Personal Goal Setting

by James Manktelow and Kellie Fowler

You don’t have to be a professional athlete or the CEO of a Fortune 500 company to set goals. Instead, what you do have to be is an individual who desires success – be it in your career, within your family, or perhaps with your personal finances.

Goal setting is simply an organized personal planning process. It is a reliable method for identifying what you want to achieve – whether in the long- or short-term, and whether in your personal life or your professional career. And the process of setting goals gives you the laser-sharp focus you need to achieve real and lasting success.

So, to start setting goals, perhaps the first step should be to simply take some time to decide what direction you want your life to take.

From there, goal setting keeps you focused on your chosen direction and can act as a reference point any time you feel you have strayed from your determined path. In this capacity, goal setting offers yet another benefit, which is to help you more accurately identify the distractions that are serving as road blocks on your path to success and happiness.

Perhaps one of the most immediate effects of goal setting is the gratification you feel when you set a goal, stick to a plan, and achieve it. You only have to do this once to know that the fulfillment and pleasure you derive from achieving your goals is a strong catalyst for returning to, and relying on, strong goal-setting techniques and methods again and again.

And, once you start setting goals and meeting them, you will quickly notice an improvement in your confidence level, which will have a positive impact on every area of your life. In working to achieve your goals, you will also soon have a better understanding of your strengths, while simultaneously developing a stronger sense of accomplishment, one that grows with every single goal achieved. Now, talk about a great return on your investment!

To effectively set goals, you must first understand that the process actually takes place on a variety of levels. It is best to start with the bigger picture here, or your life-long goals. These goals are then broken up into smaller goals, which, of course, represent your day-to-day goals (and act as stepping stones on the path to life-long goal achievement, or success). These smaller goals oftentimes can be broken down even further, in an effort to provide you with all the steps you need to take to achieve your goals – both immediately and in the future.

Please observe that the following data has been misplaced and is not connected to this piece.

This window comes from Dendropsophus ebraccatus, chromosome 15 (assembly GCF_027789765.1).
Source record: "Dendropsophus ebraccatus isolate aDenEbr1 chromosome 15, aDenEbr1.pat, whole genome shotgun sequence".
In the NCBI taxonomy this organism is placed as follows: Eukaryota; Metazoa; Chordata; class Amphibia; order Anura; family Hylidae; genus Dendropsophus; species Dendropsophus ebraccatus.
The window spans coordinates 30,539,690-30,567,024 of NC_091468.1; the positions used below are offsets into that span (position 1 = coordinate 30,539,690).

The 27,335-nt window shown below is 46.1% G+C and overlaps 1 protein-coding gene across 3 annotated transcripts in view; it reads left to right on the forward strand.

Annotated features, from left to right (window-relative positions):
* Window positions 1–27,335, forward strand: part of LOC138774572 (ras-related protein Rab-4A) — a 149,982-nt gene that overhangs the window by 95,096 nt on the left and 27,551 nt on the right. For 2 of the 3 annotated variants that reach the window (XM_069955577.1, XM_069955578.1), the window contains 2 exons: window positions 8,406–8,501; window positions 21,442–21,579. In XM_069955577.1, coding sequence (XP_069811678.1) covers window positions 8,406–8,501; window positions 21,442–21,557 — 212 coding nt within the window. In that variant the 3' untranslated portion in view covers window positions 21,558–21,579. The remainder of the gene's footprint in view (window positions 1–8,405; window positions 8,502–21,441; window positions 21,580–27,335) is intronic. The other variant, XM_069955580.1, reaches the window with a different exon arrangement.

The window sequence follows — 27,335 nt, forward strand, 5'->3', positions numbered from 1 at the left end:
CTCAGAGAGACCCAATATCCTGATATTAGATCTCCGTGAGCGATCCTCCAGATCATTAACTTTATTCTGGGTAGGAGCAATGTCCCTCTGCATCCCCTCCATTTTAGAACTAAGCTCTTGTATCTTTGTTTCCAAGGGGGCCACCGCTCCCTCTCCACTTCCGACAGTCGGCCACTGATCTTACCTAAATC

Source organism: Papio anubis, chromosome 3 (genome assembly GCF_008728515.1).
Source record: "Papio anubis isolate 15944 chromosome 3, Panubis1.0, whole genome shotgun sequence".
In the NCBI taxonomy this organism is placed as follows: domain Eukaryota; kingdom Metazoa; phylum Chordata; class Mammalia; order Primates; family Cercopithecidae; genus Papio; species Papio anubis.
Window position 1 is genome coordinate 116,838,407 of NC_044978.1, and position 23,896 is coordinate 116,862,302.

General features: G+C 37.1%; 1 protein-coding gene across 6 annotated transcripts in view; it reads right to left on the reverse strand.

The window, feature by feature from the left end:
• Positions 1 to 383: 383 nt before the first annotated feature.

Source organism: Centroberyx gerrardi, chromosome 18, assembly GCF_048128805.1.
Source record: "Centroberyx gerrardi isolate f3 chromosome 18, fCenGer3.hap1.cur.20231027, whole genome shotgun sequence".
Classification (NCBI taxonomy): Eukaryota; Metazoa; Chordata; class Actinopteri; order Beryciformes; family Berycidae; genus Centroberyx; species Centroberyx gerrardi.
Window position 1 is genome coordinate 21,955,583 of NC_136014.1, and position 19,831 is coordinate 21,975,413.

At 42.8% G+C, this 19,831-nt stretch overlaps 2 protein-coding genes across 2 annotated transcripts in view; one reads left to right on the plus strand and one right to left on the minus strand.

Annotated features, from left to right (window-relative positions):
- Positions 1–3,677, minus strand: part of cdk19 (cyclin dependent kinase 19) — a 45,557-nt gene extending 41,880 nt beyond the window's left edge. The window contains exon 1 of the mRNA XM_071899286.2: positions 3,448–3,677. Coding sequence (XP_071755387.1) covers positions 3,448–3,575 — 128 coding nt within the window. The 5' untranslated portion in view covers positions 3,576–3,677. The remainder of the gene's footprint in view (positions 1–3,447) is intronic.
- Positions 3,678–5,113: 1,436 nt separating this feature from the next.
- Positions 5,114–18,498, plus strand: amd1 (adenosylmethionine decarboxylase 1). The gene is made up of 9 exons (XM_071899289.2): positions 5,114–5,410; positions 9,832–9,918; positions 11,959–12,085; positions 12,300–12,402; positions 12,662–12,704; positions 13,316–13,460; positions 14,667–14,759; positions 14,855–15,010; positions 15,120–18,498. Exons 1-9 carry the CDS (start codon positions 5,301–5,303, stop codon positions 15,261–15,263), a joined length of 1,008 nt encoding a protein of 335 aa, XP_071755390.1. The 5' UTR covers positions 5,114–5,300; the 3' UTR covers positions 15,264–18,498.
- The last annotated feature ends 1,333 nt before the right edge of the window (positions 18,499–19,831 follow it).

Once you start this process (and stick to it) it won’t take long for you to see the results, which include being able to break down even the most complex life goals into stepping stones that you can tackle every day, until you reach the bigger picture, or have achieved your lifetime goals.

And, once you have set the large, lifetime goals, you may find that the process becomes even easier (and more beneficial) if you break down the goals into specific categories. For instance, you may want to take a piece of paper and write on it various columns with headers such as career, financial, family, etc. Then, take a minute to organize your lifetime goals accordingly.

Thankfully, there is a great deal of information and a full array of resources that you can rely on as you work to set and achieve your goals, including tips, techniques and the methods used by some of the most successful people in the world who, just like you, started out by obtaining some useful information and then moved forward with a list that helped propel them to high levels of success and happiness.

Just like you can, these people simply decided what they wanted to achieve and took the time to start the process by setting the goals needed to achieve their overall plan – a process that has created some of the world’s most successful business people, most celebrated athletes and most recognized public figures.

By James Manktelow and Kellie Fowler of http://www.mindtools.com. You can find a simple process for setting goals at http://www.mindtools.com .

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